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Sozialwissenschaften, Recht, Wirtschaft / Politikwissenschaft
Most experts on divided societies and institutional design broadly agree that it is more difficult to establish and maintain a stable, functioning democracy in a country with multiple languages and linguistically fragmented public spheres than in more homogeneous countries.
Multilingual countries such as Canada and Belgium have been experiencing considerable difficulties in past decades (see the almost successful 1995 referendum on sovereignty in Quebec or the institutional deadlock and the rise of Flemish nationalism in Belgium since the 1970s). The challenge of multilingualism has been on the rise in the United States, too, considering an ever-increasing number of Spanish speakers who are not fluent in English and the emergence of Spanish-only media in some parts of the country. The prospects for the EU to become a viable democracy are even more haunted by multilingualism, considering that it has 24 official languages and no lingua franca.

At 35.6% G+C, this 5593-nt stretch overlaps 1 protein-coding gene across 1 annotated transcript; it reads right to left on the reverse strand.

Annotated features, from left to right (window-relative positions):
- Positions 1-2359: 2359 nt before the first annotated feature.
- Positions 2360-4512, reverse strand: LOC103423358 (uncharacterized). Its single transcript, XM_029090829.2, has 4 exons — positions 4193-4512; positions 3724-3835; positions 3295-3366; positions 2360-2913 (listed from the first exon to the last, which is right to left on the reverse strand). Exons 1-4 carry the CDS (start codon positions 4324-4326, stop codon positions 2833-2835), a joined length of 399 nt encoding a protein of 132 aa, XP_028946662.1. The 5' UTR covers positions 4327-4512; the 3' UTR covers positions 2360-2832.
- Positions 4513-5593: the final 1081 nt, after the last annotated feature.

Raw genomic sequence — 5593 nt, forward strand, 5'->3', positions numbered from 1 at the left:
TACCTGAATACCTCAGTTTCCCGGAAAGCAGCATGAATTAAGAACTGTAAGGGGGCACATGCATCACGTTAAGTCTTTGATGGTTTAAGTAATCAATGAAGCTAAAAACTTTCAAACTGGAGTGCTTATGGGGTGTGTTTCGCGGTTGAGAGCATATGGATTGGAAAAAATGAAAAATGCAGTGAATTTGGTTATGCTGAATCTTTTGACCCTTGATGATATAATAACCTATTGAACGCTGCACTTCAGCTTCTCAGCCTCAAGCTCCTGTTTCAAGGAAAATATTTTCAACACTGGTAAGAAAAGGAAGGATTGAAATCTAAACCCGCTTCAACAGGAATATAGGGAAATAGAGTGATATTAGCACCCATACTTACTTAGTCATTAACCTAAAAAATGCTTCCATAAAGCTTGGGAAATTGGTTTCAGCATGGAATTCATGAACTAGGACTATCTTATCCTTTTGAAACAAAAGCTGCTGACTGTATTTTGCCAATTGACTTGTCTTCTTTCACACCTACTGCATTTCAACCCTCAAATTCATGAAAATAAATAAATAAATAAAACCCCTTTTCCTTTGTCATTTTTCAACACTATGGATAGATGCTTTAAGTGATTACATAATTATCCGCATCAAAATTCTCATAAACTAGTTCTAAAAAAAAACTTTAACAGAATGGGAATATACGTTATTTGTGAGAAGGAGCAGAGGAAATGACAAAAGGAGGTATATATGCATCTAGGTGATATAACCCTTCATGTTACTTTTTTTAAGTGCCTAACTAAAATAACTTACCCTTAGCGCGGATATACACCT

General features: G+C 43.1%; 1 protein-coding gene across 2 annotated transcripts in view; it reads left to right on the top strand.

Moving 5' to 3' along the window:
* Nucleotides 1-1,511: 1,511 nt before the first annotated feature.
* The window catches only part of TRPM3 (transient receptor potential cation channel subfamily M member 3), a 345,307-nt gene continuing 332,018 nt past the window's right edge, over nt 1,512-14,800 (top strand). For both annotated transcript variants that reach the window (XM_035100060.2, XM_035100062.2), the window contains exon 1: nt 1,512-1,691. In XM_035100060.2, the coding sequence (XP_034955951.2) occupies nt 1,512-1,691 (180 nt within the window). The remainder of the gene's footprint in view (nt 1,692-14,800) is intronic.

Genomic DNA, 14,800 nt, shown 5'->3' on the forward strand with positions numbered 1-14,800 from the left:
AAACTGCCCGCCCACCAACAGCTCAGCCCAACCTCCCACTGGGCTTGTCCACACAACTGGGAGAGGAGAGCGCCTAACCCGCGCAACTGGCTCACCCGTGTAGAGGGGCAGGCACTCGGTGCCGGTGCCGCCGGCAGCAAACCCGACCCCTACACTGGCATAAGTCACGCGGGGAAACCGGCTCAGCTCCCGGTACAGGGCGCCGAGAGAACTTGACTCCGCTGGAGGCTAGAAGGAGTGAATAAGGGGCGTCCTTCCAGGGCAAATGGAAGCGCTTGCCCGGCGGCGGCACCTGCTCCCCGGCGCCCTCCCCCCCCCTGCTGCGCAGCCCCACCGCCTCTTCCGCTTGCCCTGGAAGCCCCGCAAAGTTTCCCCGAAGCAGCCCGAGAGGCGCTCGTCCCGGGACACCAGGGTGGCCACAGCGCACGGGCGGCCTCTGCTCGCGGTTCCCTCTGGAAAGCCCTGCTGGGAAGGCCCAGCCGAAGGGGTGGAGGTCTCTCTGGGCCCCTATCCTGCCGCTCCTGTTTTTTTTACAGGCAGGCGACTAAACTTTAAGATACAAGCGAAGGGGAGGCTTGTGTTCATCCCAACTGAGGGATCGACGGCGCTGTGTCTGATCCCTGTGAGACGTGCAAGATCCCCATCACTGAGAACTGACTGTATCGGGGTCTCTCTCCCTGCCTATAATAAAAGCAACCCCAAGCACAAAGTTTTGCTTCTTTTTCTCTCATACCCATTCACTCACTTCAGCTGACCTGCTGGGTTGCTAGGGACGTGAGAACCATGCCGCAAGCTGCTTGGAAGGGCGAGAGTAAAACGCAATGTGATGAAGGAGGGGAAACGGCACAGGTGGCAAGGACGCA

Switzerland, however, is also a multilingual country without a lingua franca, fragmented into 26 largely mono-lingual cantons and four linguistically distinct public spheres (German, French, Italian, Romansh). And yet it is widely seen as one of the most stable and successful democracies in the contemporary world. This book offers a different institutional explanation that accounts for the success of Swiss multilingual democracy. The author argues that in mainstream literature important Swiss institutions – in particular direct democracy, Parliament and the federal executive – have not been properly understood. They have been labelled as “consociational”, whereas in reality they are a product of rival, centripetal institutional mechanisms.
European Union, Divided Societites, Nationality, Ethnic, Elections, Comparative Politics, Electoral Systems